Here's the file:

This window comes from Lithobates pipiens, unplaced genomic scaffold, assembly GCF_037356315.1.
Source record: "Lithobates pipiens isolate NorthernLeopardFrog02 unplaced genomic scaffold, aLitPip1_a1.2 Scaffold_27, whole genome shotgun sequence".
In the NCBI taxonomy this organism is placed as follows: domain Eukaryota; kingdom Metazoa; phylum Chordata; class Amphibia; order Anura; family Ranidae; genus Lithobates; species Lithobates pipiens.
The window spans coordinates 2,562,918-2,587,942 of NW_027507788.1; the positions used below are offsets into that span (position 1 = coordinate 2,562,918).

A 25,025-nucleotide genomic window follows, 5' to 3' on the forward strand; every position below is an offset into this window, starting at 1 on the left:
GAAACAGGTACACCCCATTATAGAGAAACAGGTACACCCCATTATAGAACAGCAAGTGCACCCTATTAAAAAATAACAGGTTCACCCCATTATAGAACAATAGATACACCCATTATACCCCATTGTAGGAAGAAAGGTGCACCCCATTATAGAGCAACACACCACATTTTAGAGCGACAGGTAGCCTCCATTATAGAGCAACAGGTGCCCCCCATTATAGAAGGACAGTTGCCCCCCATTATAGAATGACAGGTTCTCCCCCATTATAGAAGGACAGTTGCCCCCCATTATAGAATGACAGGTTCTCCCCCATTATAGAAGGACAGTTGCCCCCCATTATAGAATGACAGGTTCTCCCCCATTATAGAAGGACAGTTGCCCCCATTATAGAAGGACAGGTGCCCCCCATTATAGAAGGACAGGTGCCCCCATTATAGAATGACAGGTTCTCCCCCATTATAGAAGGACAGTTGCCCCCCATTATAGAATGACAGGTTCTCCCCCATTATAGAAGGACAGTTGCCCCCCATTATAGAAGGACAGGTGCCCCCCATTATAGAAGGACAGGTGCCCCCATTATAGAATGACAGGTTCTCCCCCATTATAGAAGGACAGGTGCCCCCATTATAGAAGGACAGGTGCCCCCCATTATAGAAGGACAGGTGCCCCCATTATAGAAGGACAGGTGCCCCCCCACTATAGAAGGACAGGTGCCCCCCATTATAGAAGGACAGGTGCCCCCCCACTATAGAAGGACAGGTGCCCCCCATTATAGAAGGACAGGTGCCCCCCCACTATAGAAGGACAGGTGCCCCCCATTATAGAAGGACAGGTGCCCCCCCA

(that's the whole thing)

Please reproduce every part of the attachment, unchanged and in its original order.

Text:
This window comes from Lithobates pipiens, unplaced genomic scaffold, assembly GCF_037356315.1.
Source record: "Lithobates pipiens isolate NorthernLeopardFrog02 unplaced genomic scaffold, aLitPip1_a1.2 Scaffold_27, whole genome shotgun sequence".
In the NCBI taxonomy this organism is placed as follows: domain Eukaryota; kingdom Metazoa; phylum Chordata; class Amphibia; order Anura; family Ranidae; genus Lithobates; species Lithobates pipiens.
The window spans coordinates 2,562,918-2,587,942 of NW_027507788.1; the positions used below are offsets into that span (position 1 = coordinate 2,562,918).

A 25,025-nucleotide genomic window follows, 5' to 3' on the forward strand; every position below is an offset into this window, starting at 1 on the left:
GAAACAGGTACACCCCATTATAGAGAAACAGGTACACCCCATTATAGAACAGCAAGTGCACCCTATTAAAAAATAACAGGTTCACCCCATTATAGAACAATAGATACACCCATTATACCCCATTGTAGGAAGAAAGGTGCACCCCATTATAGAGCAACACACCACATTTTAGAGCGACAGGTAGCCTCCATTATAGAGCAACAGGTGCCCCCCATTATAGAAGGACAGTTGCCCCCCATTATAGAATGACAGGTTCTCCCCCATTATAGAAGGACAGTTGCCCCCCATTATAGAATGACAGGTTCTCCCCCATTATAGAAGGACAGTTGCCCCCCATTATAGAATGACAGGTTCTCCCCCATTATAGAAGGACAGTTGCCCCCATTATAGAAGGACAGGTGCCCCCCATTATAGAAGGACAGGTGCCCCCATTATAGAATGACAGGTTCTCCCCCATTATAGAAGGACAGTTGCCCCCCATTATAGAATGACAGGTTCTCCCCCATTATAGAAGGACAGTTGCCCCCCATTATAGAAGGACAGGTGCCCCCCATTATAGAAGGACAGGTGCCCCCATTATAGAATGACAGGTTCTCCCCCATTATAGAAGGACAGGTGCCCCCATTATAGAAGGACAGGTGCCCCCCATTATAGAAGGACAGGTGCCCCCATTATAGAAGGACAGGTGCCCCCCCACTATAGAAGGACAGGTGCCCCCCATTATAGAAGGACAGGTGCCCCCCCACTATAGAAGGACAGGTGCCCCCCATTATAGAAGGACAGGTGCCCCCCCACTATAGAAGGACAGGTGCCCCCCATTATAGAAGGACAGGTGCCCCCCCA